Go ahead and pat yourself and the back because we’ve just achieved a milestone in political traction. On August 11th CARP hosted the first of the CARP Debate™ series at Ryerson University, where we rounded up the top five contenders in Toronto’s mayoralty race. The event was a great success – not only did we receive unprecedented saturation media coverage (click here to see a sampling) but four of the five candidates also signed the CARP Age Friendly Cities pledge. Click here to see the pledge. It commits them to ensuring Toronto follows our five point plan for all cities. CARP members should be asking all candidates to commit to – measures that will make the streets safe for pedestrians of all ages and help people stay at home as long as they want to and stay fully engaged in the social, economic and civic life of our cities.
Other Canadians cities will be hosting CARP debates; up next will be Barrie. You can use this pledge in your city; candidates are always looking for the “doorstep question” – the question everyone asks when they go door to door. One way to ensure that your issues are heard is to prepare your questions so you’ll be ready when the politicians come a’ knocking.
It’s important that we realize what an opportunity we have during election time. This is the time we are most powerful: the bargaining chip we all hold – our vote – holds the most value during election season. It is also a great equalizer in that it holds the same value in our hands as it does in the hands of the slickest political operative or the wealthiest CEO.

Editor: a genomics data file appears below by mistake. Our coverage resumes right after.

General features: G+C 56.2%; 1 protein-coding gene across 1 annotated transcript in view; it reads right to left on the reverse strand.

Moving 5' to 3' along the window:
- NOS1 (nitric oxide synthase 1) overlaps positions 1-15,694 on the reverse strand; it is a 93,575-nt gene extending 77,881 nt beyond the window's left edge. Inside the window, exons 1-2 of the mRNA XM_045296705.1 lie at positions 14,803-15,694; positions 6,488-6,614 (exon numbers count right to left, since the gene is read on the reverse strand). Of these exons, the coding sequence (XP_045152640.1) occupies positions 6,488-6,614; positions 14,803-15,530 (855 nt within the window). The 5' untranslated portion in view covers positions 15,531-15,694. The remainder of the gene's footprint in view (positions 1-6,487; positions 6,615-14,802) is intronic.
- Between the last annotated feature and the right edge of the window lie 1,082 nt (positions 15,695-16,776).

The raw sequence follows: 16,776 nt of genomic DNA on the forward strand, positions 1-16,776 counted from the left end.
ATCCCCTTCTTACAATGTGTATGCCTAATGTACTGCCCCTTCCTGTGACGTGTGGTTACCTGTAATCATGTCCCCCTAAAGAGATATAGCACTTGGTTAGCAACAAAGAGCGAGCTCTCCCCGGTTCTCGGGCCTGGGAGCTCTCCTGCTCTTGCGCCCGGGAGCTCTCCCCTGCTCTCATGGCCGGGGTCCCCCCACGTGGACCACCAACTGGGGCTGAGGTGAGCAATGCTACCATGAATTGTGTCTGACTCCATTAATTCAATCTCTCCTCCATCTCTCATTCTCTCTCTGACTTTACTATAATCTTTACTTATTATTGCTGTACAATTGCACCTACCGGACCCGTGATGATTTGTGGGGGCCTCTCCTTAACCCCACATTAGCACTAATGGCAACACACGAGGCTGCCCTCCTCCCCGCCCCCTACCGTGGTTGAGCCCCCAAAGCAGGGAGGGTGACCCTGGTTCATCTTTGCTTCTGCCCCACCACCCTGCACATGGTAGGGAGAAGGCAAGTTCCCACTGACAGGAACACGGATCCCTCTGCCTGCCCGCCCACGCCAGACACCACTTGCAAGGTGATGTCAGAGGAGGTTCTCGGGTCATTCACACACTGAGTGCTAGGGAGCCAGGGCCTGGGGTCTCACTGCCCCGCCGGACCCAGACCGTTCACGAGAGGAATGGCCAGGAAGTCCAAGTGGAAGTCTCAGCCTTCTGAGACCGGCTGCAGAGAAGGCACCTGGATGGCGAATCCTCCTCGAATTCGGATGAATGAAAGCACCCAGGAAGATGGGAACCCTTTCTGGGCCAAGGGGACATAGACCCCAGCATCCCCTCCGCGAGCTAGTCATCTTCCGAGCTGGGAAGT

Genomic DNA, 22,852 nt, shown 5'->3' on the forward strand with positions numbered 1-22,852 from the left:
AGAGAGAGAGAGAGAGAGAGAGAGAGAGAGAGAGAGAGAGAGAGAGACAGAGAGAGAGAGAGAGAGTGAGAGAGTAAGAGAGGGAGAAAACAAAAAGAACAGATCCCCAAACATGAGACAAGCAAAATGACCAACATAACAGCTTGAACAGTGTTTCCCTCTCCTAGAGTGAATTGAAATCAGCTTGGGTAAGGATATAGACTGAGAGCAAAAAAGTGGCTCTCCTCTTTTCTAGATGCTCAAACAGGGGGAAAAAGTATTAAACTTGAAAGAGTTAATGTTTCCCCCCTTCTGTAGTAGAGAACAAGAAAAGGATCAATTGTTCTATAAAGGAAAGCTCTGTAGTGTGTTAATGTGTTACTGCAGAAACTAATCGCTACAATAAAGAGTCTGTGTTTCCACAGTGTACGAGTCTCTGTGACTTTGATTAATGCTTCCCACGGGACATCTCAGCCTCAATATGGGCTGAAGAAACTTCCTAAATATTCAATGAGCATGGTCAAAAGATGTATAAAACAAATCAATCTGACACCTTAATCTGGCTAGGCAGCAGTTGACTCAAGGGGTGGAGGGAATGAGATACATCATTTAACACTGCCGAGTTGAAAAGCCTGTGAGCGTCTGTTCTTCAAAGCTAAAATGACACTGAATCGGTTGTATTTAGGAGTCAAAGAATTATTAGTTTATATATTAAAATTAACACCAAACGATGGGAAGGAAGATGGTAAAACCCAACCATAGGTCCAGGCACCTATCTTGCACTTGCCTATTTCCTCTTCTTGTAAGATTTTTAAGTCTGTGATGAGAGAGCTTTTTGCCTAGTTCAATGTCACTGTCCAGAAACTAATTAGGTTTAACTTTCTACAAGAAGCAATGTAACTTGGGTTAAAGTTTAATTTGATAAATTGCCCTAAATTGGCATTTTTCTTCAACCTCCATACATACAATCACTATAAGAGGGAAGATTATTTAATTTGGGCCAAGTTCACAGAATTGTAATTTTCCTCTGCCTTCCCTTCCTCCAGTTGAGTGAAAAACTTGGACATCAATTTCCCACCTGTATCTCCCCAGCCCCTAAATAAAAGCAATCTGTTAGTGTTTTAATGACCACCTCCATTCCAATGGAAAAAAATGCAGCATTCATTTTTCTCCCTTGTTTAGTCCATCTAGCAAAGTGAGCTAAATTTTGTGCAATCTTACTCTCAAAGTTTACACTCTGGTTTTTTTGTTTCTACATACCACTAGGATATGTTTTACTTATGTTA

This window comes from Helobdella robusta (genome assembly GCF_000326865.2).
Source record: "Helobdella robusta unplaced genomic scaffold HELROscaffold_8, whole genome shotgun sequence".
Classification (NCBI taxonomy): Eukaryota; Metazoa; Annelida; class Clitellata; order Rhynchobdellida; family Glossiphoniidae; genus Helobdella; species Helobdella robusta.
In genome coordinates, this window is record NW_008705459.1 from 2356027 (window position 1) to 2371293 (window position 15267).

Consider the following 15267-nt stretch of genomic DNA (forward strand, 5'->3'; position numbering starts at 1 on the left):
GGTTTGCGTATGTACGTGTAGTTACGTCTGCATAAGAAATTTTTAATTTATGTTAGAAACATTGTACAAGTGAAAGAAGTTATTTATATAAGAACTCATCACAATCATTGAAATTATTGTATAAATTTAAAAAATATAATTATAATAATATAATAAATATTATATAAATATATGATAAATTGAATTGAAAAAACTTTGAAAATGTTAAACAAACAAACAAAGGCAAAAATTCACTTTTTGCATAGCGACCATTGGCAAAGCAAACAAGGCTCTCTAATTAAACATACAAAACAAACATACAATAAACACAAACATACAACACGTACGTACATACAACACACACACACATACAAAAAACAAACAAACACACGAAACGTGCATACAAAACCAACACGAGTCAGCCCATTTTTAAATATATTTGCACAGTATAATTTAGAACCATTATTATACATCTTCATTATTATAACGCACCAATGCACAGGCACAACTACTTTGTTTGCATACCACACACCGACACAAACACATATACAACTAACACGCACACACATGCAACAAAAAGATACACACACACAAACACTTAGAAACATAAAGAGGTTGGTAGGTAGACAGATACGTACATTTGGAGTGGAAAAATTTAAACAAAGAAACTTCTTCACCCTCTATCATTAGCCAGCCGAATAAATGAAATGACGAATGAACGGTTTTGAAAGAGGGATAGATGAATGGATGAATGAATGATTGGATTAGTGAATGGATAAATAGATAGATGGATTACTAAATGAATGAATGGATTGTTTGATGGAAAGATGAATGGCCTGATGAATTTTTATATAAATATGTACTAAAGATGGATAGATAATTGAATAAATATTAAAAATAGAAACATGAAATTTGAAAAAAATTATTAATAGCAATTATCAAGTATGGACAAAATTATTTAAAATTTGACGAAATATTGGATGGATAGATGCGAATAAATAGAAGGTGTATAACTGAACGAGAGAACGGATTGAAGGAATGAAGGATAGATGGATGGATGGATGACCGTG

Our goal is the make the CARP Debate™ a major campaign stop in any election. In exchange for addressing the issues that matter to older Canadians, candidates will get to make their pitch to an audience of politically engaged and savvy voters. We know that 70% of the over 65 vote regularly and that the numbers are even more dramatic when voters 45 to 64 are added. We constitute a very powerful voting bloc – provided we use our vote wisely by holding politicians to account and extracting real answers and concrete commitments from them during election time. This will make the difference between hollow gestures and political influence.
As you can see from this video of the debate moderator Susan Eng, CARP VP of Advocacy kept them on-point and did not allow evasive measures. In fact, the candidate who came most prepared scored major points on his opponent by calling him out on a vote to eliminate snow-plowing services from the city budget (without this service senior home owners would face a much greater burden and mobility would be greatly decreased during the winter.) Not only are we watching, but politicians now know that we are to be taken seriously and that we will not tolerate double-talk.